Photo: Matthew Boling won the Texas UIL State Class 6A 100m in a wind-legal 10.13 seconds
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There is a science behind sprinting at altitude.
Various journals over time have reported that sprinters can see improvements in anaerobic performances at altitude due to a reduction in air density. That's one reason why the IAAF, since 1998, cannot ratify world world records above sea level and instead classifies them as "altitude-assisted."
But that doesn't prevent athletes from seeing what they can accomplish at altitude every year.
The Great Southwest Classic, located in Albuquerque, New Mexico, plays host to one of the fastest meets in the country every year. Trayvon Bromell became the athlete in high school history to go under 10 seconds in the 100m at Great Southwest in 2013, though it was heavily wind-assisted.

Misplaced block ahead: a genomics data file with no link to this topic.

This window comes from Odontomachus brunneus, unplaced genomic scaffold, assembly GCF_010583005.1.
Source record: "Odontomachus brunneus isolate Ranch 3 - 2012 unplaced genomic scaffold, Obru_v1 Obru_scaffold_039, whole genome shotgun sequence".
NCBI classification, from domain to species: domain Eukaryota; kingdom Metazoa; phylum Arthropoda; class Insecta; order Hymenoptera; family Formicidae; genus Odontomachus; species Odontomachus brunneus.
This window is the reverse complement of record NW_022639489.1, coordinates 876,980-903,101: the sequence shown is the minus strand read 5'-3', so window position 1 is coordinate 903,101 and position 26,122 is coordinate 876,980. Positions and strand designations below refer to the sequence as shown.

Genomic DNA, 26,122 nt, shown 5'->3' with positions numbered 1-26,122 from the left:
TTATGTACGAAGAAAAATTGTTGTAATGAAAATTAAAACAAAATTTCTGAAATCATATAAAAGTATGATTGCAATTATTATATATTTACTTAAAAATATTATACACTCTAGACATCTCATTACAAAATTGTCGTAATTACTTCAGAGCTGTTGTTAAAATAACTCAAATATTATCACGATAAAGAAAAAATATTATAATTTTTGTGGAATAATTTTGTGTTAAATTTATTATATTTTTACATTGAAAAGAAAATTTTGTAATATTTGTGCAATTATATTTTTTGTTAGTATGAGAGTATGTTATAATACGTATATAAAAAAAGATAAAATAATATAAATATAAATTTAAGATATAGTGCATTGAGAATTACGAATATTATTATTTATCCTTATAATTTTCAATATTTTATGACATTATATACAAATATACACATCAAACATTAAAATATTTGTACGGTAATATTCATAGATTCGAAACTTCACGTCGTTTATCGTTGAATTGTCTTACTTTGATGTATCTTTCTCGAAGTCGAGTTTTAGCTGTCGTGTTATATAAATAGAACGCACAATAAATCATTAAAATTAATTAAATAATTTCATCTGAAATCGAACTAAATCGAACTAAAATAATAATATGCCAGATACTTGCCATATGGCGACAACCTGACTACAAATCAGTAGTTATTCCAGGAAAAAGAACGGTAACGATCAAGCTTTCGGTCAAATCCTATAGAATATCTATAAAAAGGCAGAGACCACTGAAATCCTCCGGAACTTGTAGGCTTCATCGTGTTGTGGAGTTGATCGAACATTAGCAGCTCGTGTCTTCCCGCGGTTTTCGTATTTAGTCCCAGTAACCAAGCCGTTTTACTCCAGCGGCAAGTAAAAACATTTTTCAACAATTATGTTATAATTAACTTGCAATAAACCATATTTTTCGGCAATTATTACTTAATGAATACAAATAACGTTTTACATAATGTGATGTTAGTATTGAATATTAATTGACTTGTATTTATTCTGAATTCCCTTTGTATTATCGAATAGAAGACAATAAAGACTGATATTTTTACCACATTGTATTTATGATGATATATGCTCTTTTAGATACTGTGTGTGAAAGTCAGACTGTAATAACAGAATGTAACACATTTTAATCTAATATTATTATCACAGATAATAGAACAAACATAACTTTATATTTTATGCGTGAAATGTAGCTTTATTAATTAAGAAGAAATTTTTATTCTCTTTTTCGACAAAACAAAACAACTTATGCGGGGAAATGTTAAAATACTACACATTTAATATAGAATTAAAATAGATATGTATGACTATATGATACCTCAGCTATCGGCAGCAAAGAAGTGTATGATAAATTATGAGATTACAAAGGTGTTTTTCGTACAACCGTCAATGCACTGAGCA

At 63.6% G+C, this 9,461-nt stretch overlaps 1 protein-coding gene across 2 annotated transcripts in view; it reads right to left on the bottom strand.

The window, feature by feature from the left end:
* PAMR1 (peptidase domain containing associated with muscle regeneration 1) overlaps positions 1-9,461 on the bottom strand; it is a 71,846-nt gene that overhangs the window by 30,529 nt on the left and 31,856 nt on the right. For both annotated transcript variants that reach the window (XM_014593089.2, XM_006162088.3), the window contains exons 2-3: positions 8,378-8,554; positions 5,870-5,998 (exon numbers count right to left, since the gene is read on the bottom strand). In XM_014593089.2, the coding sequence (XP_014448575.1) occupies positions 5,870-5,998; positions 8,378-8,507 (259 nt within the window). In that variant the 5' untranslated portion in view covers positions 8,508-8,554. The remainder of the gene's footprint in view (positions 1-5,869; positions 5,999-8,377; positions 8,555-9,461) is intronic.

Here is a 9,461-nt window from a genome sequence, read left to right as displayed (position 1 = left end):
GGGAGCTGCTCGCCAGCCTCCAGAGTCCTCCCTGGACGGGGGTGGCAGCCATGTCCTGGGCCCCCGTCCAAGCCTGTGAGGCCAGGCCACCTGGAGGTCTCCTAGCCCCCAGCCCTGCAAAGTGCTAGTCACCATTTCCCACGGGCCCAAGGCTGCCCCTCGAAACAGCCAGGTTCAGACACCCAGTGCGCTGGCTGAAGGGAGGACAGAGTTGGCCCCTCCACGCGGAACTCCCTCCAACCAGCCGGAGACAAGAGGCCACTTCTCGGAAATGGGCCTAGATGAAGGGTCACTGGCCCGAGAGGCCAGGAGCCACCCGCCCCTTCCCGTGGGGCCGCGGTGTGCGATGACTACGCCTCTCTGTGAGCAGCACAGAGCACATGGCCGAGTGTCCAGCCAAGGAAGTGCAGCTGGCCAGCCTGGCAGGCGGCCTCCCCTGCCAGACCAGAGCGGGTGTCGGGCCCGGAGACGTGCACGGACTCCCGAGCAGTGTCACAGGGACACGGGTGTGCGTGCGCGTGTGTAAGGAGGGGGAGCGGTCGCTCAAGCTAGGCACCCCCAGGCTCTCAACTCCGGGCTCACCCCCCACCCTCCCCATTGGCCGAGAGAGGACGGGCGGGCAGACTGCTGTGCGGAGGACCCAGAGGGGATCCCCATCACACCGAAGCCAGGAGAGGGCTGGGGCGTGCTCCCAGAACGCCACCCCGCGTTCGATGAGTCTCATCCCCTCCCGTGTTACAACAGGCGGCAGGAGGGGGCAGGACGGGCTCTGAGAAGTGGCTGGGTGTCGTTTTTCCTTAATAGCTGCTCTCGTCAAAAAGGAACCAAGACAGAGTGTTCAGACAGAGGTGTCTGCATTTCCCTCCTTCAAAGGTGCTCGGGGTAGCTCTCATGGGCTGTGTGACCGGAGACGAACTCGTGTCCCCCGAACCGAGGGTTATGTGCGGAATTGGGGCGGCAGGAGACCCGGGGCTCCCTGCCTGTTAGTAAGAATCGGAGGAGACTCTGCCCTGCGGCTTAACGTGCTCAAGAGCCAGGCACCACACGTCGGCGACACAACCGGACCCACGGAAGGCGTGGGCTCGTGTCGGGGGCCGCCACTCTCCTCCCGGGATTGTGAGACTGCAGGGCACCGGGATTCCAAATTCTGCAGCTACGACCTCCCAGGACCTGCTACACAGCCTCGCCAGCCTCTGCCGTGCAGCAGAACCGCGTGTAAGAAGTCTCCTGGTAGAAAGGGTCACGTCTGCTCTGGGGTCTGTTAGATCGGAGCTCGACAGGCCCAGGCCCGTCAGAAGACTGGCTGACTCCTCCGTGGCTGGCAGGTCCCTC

This year, both Houston Strake Jesuit's Matthew Boling -- who became the second athlete all-time, and the fastest, to go under 10 seconds in a wind-assisted 9.98 seconds during a Texas Regional -- will try to see what he's capable of in the 100m on Saturday.
The same will go for Oakland Park Northeast's Briana Williams, who ran a wind-legal 11.10 (+0.2) second time this weekend in Jacksonville. A year ago, she ran the third fastest wind-legal girls time in Great Southwest's history in 11.25 seconds.
But do all sprinters who head to New Mexico also see major PRs?
We looked at the top 25 wind-legal performances at Great Southwest all-time and compared each athlete's pre-GS season best effort to gauge improvement. Check out the data below.
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Impact On The Top 25 Great Southwest Boys 100m Runs Of All-Time
OVERALL PERCENTAGE IMPROVEMENT: 39-percent
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Impact On The Top 25 Great Southwest Girls 100m Runs Of All-Time
OVERALL PERCENTAGE IMPROVEMENT: 52-percent